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Sunday, September 20th, 2009 | Author:

“Out of the Cradle Endlessly Rocking” is perhaps one of my newest favorite Whitman poems. The theme of death is rampant in it, and at times, the imagery of the lost mates made me ache. But, despite all the loss, there is hope within the text; to quote a great movie and even greater king, we have this thing called the circle of life. Whitman and Mufasa seem pretty on par with this theme: with loss, there is always a new beginning. Like so many of the poems that we read before, this “Out of the Cradle” seems made for the Civil War. The country had a death; it lost half itself and its “mate.” But with that, there is the chance for regrowth and renewal. This poem originally appeared in 1860, and by then, the destruction of the nation was already upon us.

The 1860 text is here, if you wish to compare it to the 1867 and 1881 editions that we read. I sat up all night going back and forth between the three. Stanzas like this were particularly interesting:

Two together!

Winds blow south, or winds blow north,

Day come white, or night come black,

Home, or rivers, and mountains from home,

Singing all time, minding no time,

while we two keep together.

This stanza is taken from the 1860 and 1881 versions. In the 1867 version, however, the last line goes like this: “If we two keep together.” The certainty that “while” possesses is taken from the text. “While” implies that the singing and playing is already going on. However, the instance of “if” makes the stanza a plea instead of a  statement. Whitman, having worked in the hospitals, has seen the chaos and pain of a fractured America, and the dream of his joined country shattered. It’s as if he presenting his earlier promise again, showing the grandeur that America could be. He speaks of uniting both the  black and the white, the north and the south. It’s interesting that he speaks in these strictly binary terms here as well. I’m normally used to his meandering lists, naming North and South and Southeast and Midwest, not just the opposition. Here, Whitman displays our lost mates, mirroring the binary oppositions in the war.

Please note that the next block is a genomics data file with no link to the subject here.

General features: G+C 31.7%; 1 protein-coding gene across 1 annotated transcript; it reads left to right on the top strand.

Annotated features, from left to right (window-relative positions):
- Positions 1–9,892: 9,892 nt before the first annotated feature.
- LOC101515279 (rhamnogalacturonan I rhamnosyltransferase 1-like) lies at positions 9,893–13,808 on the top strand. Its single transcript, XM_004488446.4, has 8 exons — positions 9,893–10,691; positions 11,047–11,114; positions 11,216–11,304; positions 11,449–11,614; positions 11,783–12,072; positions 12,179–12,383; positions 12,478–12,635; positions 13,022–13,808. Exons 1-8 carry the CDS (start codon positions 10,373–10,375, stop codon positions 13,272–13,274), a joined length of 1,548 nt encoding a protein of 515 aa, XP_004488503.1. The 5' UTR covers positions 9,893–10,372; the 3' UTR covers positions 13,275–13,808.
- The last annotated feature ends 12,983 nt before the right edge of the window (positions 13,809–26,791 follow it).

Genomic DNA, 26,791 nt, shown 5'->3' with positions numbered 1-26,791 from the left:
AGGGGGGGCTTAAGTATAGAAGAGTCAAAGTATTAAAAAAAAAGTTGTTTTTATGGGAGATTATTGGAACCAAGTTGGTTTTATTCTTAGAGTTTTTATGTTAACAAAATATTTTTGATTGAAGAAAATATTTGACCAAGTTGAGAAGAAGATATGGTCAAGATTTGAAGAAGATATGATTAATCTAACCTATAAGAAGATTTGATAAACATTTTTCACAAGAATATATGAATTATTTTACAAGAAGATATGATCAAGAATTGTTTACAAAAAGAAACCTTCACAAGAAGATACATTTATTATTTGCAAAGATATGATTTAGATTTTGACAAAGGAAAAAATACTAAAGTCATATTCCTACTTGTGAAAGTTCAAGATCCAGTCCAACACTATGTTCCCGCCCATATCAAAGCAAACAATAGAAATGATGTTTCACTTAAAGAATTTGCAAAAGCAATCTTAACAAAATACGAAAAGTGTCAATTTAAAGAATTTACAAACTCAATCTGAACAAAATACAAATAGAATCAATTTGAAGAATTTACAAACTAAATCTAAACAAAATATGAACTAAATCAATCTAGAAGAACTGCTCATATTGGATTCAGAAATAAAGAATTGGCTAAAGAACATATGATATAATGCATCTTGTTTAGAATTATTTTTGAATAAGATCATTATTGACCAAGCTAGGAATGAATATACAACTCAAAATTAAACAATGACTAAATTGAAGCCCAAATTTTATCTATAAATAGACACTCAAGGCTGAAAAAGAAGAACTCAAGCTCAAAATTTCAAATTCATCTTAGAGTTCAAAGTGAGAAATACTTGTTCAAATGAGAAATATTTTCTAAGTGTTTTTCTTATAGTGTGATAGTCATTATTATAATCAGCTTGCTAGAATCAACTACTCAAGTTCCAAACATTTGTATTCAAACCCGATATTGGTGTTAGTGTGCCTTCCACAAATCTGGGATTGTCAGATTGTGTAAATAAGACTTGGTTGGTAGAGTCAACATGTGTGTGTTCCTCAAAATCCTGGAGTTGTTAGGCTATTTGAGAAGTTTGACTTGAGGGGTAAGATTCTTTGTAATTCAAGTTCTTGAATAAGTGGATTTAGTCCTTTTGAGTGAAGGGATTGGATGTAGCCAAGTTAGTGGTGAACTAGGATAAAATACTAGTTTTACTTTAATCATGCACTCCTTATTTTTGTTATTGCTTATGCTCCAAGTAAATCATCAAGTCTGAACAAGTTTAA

There is also a section in the 1860 and 1867 editions of this poem (Whitman 8:32) that is completely taken out of the 1872 edition. This stanza also shows me a Whitman touched by a fractured nation. There are lines such as “O what is my destination! (I fear it is chaos..” Whitman can’t see whether fortune “smiles” or “frowns” on America. I wonder if he was watching with a sort of baited breath. The prophet doesn’t seem so clairvoyant anymore. By 1881, Whitman is triumphant; he jumps straight to the line about conquering death. This is more like my 1855 Whitman, devil may care and ready to take on America’s metaphysical salvation. There is no doubt about the nation anymore. America has healed, has been reborn, and has begun greatness again.

Finally, there’s a line I can’t really account for. In the 1881 edition, Whitman compares the whisper of the sea to “some old crone rocking the cradle” (394). The other two simply…end.  Perhaps Whitman felt that the others were incomplete, or perhaps it better accounts for some sort of God, rocking the cradle of life. But I’m not really so sure Whitman needed that explanation. I’ll keep thinking about it, and let you know later, perhaps. Until next week, Whitmaniacs.

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Tuesday, September 08th, 2009 | Author:

“To his work without flinching the accoucheur comes…” (“Song of Myself” 85)


An accoucheur is a french term used to describe a male midwife, or obstetrician.  It was first bestowed upon Juliann Clement by King Louis XIV in order to distinguish his work from the much more disregarded midwives. Following this, the study of birth became fairly popular. To ensure the modesty of the patient, a sheet would often be tied around her neck, as well as the neck of the mid-man. This meant that he virtually worked the delivery blind. Due to the obvious inconveniences of this practice, mid-wives more commonly attended to the birth, while the accoucheur worked as an assistant (http://www.fcgapultoscollection.com).